Welcome to the X-Ray Microdiffraction facility at the Advanced Light Source!
BL 12.3.2. is a superconducting magnet X-ray microdiffraction (or micro X-ray diffraction) beamline facility at the Advanced Light Source of the Lawrence Berkeley National Laboratory
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August 10, 2016: ALS Science Brief: Improving Alloy Memory by Tuning Material Composition.
May 23, 2016: Characterization of highly reversible phase transformation is the Featured Article and front cover of this week issue of Applied Physics Letters.
February 4, 2016: New ALS Science Brief: Conduction Along Magnetic Interfaces Could Improve Memory Devices. Read the story here.
March 19, 2015: Beamline highlight in ALS Science brief: evolution of Roman Ceramics reflects change in technology. Read the story here.
December 18, 2014: new cooling stage capable of generating stable temperature gradient adds new capability to beamline for phase transformation studies.
June 21, 2013: Beamline highlight: Enabling Thin Silicon Solar Cell Technology. Read the story here.
December 17, 2014: Beamline highlight on ifls: roman concrete insight could help build a safer world. Read the story here.
January 22, 2014: Beamline highlight on Phys.org: mapping strain and crack propagation in metal tubing. Read the story here.
October 17, 2013: Beamline highlight: Concrete Industry benefits from Ancient Romans. Read the story here.
July 25, 2013: Beamline highlight: ALS Gives Chevron Scientists New Insights into Corrosion Resistance. Read the story here.
July 24, 2013: The new phase mapping capability has now been implemented in XMAS... Test case on a three phases sample. Top left: resulting phase distribution map (red: quartz, green: pyrite, blue:chalcopyrite), top right: orientation map. Bottom: fluorescence maps of iron and copper for sanity check... (courtesy: Andrea Gerson)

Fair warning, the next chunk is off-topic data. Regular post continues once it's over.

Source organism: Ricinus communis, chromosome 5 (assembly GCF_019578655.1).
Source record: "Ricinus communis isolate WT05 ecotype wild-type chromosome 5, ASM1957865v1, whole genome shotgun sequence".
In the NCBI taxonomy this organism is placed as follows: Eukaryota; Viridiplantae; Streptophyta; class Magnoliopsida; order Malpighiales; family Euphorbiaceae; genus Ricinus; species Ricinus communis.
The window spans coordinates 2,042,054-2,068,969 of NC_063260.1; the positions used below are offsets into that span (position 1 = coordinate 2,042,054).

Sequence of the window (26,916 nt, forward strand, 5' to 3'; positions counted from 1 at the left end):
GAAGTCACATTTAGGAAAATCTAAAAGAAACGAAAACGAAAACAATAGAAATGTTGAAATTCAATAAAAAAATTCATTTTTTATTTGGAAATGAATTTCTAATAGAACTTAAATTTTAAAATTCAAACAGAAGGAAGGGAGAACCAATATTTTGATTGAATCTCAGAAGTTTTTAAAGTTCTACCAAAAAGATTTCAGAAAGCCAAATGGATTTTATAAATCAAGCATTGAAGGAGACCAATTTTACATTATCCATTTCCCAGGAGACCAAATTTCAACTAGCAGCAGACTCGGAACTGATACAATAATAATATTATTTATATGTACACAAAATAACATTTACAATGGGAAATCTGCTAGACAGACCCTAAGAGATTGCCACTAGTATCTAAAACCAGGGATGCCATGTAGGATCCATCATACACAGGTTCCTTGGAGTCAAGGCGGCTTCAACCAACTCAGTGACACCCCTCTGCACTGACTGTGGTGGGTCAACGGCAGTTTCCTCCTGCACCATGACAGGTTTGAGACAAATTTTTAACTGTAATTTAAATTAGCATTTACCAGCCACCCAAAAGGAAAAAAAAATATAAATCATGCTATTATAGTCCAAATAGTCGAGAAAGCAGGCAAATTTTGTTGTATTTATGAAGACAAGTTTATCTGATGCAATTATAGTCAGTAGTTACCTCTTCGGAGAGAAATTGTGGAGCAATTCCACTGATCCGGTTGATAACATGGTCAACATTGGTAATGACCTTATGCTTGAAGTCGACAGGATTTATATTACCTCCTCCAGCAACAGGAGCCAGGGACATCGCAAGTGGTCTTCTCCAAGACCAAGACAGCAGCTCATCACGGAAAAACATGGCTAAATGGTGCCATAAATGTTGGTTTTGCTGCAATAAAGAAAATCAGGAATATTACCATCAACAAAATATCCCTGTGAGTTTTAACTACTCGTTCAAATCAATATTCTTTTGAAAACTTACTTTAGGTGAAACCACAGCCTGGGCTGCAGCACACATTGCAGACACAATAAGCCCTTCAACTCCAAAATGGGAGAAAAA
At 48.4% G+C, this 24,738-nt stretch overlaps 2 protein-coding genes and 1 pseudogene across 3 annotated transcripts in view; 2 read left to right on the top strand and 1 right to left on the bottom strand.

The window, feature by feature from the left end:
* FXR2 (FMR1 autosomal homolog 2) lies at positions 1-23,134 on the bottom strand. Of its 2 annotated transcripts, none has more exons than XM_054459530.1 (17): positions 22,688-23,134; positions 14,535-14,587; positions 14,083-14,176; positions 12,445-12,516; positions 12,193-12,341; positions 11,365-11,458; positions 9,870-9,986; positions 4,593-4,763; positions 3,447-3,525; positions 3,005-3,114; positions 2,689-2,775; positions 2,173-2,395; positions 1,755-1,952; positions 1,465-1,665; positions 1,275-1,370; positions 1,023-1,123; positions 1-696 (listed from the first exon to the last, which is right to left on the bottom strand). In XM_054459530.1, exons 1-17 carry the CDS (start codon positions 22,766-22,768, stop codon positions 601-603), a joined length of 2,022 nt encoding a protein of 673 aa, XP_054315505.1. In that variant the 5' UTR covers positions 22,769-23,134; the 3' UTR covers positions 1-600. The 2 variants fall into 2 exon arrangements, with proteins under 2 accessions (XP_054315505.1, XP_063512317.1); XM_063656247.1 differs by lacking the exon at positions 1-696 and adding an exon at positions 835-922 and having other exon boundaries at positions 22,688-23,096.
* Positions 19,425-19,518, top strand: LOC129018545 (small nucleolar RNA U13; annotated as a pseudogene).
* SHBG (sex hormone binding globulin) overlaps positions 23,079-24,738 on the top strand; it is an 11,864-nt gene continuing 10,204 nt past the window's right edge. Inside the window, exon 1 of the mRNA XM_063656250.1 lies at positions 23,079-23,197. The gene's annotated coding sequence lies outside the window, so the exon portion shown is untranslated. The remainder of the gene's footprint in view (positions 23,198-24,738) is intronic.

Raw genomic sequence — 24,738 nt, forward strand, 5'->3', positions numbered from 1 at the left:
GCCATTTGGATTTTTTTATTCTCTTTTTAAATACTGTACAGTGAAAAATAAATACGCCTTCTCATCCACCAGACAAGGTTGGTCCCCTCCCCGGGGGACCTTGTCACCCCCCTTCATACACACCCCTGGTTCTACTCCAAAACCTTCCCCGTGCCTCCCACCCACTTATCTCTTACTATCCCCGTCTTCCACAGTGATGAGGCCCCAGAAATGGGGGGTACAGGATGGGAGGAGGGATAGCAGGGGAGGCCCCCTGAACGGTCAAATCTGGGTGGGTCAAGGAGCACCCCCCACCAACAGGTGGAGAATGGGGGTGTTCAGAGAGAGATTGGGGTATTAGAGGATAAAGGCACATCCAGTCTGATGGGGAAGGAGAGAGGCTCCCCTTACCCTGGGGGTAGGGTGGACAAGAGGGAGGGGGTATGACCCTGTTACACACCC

November 28, 2012: CISCO Systems uses BL 12.3.2 for their research on tin whiskers, read the story here.
Beamline 12.3.2 overview
X-ray diffraction is a powerful experimental technique
that is routinely used to investigate the structural
properties of materials. We use
x-rays focused to a spot size of one micron or less to
perform x-ray diffraction experiments with very high
spatial resolution. X-ray microdiffraction is providing
new insights in the fields of material, energy and
environmental sciences. The ALS X-ray microdiffraction
facility has undergone a major upgrade in 2007 with
its move from the bending magnet end-station 7.3.3. to
the superbend beamline 12.3.2. The move was made possible through a NSF grant headed by the Iowa State University. The new end-station with
its enhanced capabilities including brighter beam,
smaller spot size, better strain sensitivity and broader
energy range is now operational.
Why use synchrotron x-ray microdiffraction?
- Materials properties such as strength and fatigue resistance are highly dependent on microstructure. X-ray microdiffraction can measure local variations in stress, orientation, and plastic deformation between grains and within individual grains, helping us understand mechanical properties at this critical length scale.
- In microelectronics and related industries, the dimensions of the constitutive devices range from a few microns to submicron. Confinement and interfaces make thin film mechanical properties drastically different than bulk materials. With x-ray microdiffraction, we can measure local characteristics such as texture and stress within individual devices, offering an experimental counterpart to computer simulations.
- Samples such as soils are highly complex and are a challenge for spatially resolved characterization. X-ray microdiffraction allows for structural identification of small amounts of phases embedded in a heterogeneous matrix.
For questions and comments about this site, contact Nobumichi Tamura